-Rich Mullins, The World As I Remember It: Through the Eyes of a Ragamuffin, Pp.92-93

I’m learning that life is just a seamless series of transitions and that the only way that I can find any clear direction is to look back and see my tracks from where I’ve already been. The notion of trying to look ahead and carry out some kind of plan of action for the future seems to break down when faced with the reality of how I actually live each day.

My reality, where the rubber meets the road, always turns out to be, in the words of Bono, “like a small child crossing an eight lane highway, on a voyage of discovery.”  The problem with this is that my head is always spinning, my attention is splintered and, while I’m trying to keep my fingers on everything, I end up not having a good grip on anything.

I have a great appreciation for creativity, art, and the importance of investigational or exploratory dialogue when it comes to learning about who we are as humans, the meaning of life, etc. Indeed, there is great satisfaction to be found in veiling the release of one’s frustrations and fears creatively under the veneer of a lyric, verse, or brush stroke. Song lyrics, poems, and visual works by various artists have played a significantly therapeutic role in sorting out the random potholes and more tragic highway accidents that I’ve witnessed or been a part of along this journey so far. But the realization that has settled on me today is that simple truth is sometimes the best thing there is.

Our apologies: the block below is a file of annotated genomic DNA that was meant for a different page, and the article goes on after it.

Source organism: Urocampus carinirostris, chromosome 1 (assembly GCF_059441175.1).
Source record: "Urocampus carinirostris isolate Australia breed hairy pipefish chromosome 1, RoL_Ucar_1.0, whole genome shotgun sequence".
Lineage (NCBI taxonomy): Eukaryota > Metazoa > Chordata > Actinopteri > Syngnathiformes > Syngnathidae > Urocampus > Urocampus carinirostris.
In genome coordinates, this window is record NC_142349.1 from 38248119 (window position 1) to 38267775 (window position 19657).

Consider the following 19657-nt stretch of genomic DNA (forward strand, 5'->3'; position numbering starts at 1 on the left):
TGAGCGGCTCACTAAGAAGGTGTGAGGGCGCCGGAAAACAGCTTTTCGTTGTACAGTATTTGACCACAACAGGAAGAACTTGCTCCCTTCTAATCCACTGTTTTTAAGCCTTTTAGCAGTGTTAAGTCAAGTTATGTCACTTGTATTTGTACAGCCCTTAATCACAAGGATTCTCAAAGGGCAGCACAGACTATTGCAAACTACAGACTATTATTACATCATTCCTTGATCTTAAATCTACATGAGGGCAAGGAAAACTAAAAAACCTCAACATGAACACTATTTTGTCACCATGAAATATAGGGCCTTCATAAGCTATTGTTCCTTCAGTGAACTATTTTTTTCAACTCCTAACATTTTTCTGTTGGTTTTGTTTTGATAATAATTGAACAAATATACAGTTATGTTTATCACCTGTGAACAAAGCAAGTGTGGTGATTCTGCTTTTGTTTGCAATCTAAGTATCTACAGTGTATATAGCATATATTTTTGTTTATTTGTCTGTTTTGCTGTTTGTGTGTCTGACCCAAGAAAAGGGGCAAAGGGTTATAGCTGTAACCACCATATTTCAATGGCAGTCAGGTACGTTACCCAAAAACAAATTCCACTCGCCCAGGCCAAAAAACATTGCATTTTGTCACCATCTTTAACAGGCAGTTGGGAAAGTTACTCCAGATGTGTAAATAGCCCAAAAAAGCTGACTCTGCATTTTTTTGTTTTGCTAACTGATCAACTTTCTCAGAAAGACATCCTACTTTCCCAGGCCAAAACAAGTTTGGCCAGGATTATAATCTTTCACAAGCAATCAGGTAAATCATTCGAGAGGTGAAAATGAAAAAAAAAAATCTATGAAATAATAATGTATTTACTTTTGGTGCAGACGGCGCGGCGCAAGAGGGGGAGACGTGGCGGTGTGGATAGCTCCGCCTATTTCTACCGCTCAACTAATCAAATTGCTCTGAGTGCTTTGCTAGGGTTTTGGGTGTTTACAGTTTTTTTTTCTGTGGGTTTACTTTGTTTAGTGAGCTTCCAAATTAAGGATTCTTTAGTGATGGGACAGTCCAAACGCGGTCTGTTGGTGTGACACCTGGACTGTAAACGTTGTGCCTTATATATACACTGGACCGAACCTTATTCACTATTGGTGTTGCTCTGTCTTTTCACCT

I’m at a point in life where I carry enough of my own baggage without having to pay ten bucks to download an album that features the vented and hopeless baggage of somebody else. While it may just be a product of my own insecurities, my trust in others is usually thin. I fear for the future that my children will face. I find myself crumbling in frustration all too often as a result of bad decisions that I’ve made and I carry a significant load of anxiety with regard to my recognition that, as a parent, my decisions and the way that I live will have a big influence on my kids.

What I really need is a reminder that grace is here and that hope has a place here as well. I understand that struggling is normal and that, though we have God, we will still face challenges. I am thankful for the people in my life who sincerely and humbly share their daily struggles with me so that I can, at least, prayerfully support them and also find comfort in the fact that I’m not alone.

The words of folks like Brennan Manning, Rich Mullins, and Paul the Apostle carry a great deal of weight for me because of their life experiences and the ground-level view that they maintain or maintained during their time here. But, out of their struggles and mistakes, and out of those shared by friends and loved ones, hope and grace have blossomed.

As opposed to just trying to pull a fashionable and artistically painted veil over their walk, leaving a vacuum in their wake, I wish that there were more people who were willing to drop their veneers, admit their flaws, and sincerely share their struggles so that we can all make it across to the other side of this eight lane highway.